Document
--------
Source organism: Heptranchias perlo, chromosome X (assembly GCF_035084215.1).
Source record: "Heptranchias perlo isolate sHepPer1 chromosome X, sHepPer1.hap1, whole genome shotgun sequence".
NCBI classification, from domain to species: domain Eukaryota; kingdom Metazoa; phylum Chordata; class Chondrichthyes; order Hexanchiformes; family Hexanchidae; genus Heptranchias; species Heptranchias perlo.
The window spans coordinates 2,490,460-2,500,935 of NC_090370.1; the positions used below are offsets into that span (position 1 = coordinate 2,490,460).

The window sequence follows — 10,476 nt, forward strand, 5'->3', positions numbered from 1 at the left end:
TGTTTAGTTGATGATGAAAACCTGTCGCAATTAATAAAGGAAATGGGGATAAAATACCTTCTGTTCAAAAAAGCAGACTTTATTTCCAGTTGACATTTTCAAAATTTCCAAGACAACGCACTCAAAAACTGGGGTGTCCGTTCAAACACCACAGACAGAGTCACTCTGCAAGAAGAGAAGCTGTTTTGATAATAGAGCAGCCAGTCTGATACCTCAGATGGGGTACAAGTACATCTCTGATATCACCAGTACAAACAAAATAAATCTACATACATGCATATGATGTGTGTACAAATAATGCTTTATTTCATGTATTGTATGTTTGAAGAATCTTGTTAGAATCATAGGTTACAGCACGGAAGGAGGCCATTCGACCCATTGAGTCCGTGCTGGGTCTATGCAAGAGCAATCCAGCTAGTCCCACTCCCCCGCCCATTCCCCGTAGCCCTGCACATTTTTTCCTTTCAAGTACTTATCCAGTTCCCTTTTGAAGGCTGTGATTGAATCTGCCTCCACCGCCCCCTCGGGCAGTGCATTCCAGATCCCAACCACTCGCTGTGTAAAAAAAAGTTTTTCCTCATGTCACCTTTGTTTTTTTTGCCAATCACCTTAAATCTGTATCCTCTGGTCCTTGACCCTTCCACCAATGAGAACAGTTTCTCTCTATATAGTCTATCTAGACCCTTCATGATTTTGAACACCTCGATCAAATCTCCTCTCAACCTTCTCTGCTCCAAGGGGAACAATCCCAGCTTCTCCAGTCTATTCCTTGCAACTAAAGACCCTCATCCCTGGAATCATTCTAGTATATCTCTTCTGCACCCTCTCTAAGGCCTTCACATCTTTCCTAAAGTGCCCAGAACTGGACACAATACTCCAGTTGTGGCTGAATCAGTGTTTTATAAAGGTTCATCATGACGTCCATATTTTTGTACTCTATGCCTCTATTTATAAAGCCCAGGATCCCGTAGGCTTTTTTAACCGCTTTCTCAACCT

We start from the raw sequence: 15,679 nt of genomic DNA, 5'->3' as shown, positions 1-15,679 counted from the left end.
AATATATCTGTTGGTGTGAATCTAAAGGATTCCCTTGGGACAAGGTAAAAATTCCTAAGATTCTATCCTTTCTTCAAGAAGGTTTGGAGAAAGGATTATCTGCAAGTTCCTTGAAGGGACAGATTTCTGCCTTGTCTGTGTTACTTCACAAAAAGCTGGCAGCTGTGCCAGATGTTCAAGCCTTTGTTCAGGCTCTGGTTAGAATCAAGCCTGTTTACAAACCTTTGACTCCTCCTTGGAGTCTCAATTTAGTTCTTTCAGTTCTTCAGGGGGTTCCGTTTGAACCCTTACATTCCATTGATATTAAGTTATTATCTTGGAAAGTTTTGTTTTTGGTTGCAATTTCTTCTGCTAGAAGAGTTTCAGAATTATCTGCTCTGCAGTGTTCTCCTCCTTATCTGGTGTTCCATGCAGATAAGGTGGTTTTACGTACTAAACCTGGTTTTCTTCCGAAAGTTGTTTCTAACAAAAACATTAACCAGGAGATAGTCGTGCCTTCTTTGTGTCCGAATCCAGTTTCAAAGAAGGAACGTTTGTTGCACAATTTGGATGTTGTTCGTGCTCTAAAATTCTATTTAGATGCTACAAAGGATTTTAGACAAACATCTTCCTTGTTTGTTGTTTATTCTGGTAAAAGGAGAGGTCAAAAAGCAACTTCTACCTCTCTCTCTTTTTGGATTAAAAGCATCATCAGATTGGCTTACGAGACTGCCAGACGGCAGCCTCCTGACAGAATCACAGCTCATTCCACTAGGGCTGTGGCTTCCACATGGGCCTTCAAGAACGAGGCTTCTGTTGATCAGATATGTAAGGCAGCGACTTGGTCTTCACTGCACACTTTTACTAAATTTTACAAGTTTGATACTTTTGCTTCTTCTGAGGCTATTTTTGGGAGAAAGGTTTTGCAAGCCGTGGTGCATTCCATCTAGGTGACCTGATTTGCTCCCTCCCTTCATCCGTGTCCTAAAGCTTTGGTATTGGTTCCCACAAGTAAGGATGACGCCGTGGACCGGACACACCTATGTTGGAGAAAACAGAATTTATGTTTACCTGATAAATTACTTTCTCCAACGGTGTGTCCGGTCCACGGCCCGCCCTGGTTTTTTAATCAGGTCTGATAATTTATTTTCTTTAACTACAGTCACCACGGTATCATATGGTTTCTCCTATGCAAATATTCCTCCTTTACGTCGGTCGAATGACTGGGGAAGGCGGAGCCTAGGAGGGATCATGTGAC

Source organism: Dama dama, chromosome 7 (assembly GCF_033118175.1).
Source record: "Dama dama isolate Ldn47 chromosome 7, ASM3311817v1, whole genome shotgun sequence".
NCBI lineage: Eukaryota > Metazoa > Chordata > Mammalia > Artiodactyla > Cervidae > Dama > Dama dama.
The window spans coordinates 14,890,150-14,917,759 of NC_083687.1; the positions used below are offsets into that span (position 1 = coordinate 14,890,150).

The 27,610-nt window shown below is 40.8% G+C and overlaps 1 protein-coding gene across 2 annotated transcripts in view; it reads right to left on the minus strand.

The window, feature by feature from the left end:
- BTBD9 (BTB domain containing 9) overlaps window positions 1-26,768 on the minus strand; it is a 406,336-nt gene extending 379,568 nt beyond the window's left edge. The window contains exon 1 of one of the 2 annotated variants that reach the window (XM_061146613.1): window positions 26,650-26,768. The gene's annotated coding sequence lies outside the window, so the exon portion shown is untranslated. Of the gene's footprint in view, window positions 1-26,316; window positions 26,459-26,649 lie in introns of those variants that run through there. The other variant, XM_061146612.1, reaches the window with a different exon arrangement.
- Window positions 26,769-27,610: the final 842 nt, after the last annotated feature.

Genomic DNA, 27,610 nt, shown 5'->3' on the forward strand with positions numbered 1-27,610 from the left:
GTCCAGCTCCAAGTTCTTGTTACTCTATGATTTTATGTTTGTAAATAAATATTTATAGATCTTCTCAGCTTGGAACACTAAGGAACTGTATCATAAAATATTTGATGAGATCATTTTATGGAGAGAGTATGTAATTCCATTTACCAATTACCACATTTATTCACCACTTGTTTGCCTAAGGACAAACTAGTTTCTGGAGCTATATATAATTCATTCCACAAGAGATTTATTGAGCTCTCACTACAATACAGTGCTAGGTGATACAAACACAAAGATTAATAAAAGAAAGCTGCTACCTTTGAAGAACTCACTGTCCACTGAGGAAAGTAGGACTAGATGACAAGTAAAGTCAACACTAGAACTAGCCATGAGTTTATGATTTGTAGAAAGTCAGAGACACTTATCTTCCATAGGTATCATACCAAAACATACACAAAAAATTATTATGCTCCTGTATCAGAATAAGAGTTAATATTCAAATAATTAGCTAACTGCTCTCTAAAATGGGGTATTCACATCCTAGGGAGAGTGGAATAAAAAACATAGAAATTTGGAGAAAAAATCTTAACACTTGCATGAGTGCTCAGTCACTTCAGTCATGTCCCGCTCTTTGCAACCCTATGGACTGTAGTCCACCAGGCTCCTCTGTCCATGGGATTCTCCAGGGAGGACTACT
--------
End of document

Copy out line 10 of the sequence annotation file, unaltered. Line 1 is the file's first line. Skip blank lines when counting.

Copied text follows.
Source record: "Dama dama isolate Ldn47 chromosome 7, ASM3311817v1, whole genome shotgun sequence".